Reminders from the 3 days of torrential rain in southern of Haiti are many, compliments of Hurricane Sandy. A week before striking New York City, Sandy was parked just east of Haiti, sucking water from the Caribbean and dumping it back over the land. It was worst in the south, with upwards of 20 inches of rain on the vulnerable deforested countryside. Homes were washed away, crops were whipped out, and cholera spread with dirty flood waters. The storm killed at least 54 people. According to the Food and Agriculture Organization of the United Nations, “Sandy caused colossal damage to Haiti’s crops, land, livestock, fisheries and rural infrastructures, leaving more than 600,000 Haitians at risk of food and nutrition insecurity.”
In the city of Baraderes, a brown line runs the circumference of the town square, five feet up and clearly visible two weeks later. Thick mud, stubbornly wet, has yet to go. It blocks the entrance to the church, clogs the intake for the minority of buildings connected to the cities’ water system, and suffocates what few crops remain in the fields. Opportunity for replanting is weeks away. Hunger will soon be rampant if food relief doesn’t arrive soon. Cholera is spiking yet again. This is life in Baraderes, fortunate to have lost only one of many lives taken by Sandy.
On Sunday November 4th, Father Jacques Junior began mass preaching the ten commandments. He transitioned into a sermon on protection of the environment. Much of Sandy’s flooding was the result of cutting the trees, he told parishioners. Approximately 98% of Haiti’s forests have been cut without replanting. “You must protect nature and teach your children to do so too,” he said. “When you cut one tree, you should plant 1000.”
Father Junior has a pronounced respect for nature. He’s been running the Saint Pierre parish, in Baraderes, for the past year. When the flood waters of Hurricane Sandy surrounded the rectory, he brought the animals inside. In the front room he stacked one table on another then put the two pigs on top. The three dogs went upstairs. The goats couldn’t be saved. When the water rose inside the house, one foot, two feet, three feet, fear overcame the pigs. Leaping from the tables they tried to swim for safety. Commotion below drew father Junior’s attention and he rescued the pigs again, bringing them upstairs too. Water levels on the main floor peaked at six and a half feet.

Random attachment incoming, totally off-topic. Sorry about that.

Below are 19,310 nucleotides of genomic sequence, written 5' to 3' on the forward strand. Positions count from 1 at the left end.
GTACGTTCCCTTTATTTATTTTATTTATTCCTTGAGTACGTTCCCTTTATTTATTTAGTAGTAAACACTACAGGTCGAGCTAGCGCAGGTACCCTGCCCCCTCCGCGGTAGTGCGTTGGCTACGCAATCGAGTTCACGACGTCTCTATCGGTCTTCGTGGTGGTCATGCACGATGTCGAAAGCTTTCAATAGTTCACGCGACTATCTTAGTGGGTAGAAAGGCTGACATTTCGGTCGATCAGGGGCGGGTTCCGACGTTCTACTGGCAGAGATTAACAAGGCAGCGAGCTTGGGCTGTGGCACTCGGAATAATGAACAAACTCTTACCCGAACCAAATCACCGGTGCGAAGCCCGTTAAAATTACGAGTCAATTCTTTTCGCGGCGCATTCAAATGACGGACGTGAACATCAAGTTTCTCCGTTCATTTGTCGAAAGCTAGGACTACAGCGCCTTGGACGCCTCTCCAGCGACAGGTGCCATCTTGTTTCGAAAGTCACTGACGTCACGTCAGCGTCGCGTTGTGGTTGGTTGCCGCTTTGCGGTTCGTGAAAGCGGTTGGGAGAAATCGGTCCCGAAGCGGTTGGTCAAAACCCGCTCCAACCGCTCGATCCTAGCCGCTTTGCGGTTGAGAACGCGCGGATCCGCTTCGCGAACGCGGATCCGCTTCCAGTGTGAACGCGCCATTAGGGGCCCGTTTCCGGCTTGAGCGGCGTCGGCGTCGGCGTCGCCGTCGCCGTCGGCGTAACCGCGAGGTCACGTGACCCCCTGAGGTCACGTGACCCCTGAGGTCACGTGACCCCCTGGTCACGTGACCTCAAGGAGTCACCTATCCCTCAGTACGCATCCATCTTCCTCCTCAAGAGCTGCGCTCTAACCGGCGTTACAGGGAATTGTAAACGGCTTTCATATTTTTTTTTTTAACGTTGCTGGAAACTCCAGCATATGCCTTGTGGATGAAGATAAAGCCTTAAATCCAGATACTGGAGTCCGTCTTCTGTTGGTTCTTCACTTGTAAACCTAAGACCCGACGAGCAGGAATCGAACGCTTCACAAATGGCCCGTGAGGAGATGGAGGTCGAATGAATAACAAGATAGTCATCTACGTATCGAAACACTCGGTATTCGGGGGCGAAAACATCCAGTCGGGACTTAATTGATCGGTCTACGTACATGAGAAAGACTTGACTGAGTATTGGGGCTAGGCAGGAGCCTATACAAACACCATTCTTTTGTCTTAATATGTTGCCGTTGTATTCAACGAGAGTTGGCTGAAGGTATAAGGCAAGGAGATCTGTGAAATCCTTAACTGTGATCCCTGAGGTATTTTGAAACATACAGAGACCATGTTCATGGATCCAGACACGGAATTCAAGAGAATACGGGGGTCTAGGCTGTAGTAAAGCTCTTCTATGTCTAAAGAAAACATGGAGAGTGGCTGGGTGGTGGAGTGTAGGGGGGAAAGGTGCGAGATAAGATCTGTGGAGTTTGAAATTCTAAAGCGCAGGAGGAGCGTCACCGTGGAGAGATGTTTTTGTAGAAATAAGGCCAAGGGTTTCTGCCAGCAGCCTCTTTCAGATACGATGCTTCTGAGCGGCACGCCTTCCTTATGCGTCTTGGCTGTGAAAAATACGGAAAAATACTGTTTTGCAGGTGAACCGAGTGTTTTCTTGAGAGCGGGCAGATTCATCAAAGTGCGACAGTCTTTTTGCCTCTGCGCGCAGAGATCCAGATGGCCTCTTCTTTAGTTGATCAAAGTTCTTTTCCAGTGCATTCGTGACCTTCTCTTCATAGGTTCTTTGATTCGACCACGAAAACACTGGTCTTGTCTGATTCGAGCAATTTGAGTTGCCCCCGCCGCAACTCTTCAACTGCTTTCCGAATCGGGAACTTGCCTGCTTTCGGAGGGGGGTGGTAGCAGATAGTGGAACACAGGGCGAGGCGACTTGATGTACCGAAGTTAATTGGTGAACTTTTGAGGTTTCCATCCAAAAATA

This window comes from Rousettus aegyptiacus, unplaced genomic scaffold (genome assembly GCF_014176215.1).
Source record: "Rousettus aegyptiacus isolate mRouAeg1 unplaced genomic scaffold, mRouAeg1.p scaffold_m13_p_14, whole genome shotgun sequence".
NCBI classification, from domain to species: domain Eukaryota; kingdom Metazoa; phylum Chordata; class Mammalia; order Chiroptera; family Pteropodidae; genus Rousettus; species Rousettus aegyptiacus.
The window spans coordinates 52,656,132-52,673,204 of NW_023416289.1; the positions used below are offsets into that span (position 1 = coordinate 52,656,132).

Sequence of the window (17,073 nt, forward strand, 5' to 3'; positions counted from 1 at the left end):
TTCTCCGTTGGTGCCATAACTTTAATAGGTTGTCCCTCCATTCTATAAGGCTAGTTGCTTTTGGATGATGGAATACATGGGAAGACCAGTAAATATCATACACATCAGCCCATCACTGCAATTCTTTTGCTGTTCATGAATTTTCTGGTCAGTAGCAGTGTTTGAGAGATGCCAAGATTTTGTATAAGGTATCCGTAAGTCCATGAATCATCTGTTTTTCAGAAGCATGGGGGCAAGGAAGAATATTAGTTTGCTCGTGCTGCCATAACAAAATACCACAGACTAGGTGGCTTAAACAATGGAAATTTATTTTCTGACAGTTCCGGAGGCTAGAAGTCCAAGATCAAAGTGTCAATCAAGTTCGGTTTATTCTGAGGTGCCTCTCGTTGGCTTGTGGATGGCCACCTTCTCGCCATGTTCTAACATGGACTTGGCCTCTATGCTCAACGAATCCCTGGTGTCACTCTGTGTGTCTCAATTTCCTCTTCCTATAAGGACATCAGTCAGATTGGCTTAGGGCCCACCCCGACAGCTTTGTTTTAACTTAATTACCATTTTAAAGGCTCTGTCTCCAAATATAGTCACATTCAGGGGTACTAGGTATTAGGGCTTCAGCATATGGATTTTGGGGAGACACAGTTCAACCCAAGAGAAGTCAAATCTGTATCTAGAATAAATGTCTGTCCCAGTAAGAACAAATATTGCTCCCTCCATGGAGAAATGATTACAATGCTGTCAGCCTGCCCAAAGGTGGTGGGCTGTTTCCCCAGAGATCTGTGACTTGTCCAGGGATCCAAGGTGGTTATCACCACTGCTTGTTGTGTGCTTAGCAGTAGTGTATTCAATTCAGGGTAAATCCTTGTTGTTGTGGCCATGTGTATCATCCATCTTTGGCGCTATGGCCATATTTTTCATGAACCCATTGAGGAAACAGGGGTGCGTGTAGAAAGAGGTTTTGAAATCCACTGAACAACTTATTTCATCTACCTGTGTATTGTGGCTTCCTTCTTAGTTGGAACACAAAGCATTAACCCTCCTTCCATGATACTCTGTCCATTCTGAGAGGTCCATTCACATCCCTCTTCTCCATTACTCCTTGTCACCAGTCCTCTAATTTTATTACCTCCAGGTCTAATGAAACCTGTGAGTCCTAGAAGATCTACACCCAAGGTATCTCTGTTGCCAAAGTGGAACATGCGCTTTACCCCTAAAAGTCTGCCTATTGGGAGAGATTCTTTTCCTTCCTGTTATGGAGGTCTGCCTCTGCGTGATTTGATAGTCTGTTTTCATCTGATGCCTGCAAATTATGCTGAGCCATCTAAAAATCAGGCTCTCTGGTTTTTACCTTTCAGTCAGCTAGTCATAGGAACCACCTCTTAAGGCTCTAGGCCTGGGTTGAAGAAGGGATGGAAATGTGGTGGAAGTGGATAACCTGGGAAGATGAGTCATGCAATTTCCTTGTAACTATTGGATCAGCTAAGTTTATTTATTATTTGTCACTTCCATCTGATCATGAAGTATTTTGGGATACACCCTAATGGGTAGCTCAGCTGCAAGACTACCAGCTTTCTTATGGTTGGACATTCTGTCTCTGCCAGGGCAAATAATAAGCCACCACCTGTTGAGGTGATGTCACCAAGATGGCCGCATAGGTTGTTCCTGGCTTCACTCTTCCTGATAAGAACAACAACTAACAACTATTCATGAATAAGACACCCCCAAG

Father Junior dreams of building a vocational school for agriculture, animal husbandry, and environmental stewardship. Land has been donated. Funding is still unavailable. In the time being he plans to start a youth association to travel up the mountains once a month and plant trees. Seeds can be readily available by educating people to save them when preparing food. Cutting of existing trees for cooking needs to stop, he emphasizes, believing a substantial amount of fuel can be obtained by processing the leaves and remnants from the sugar cane harvest. Additional alternative fuel sources may be available. Efficient cook stoves could also significantly reduce wood consumption, but no programs are available in the Baraderes region.
All photographs ©2012 Adam Bacher. All rights reserved. Absolutely no usage without permission.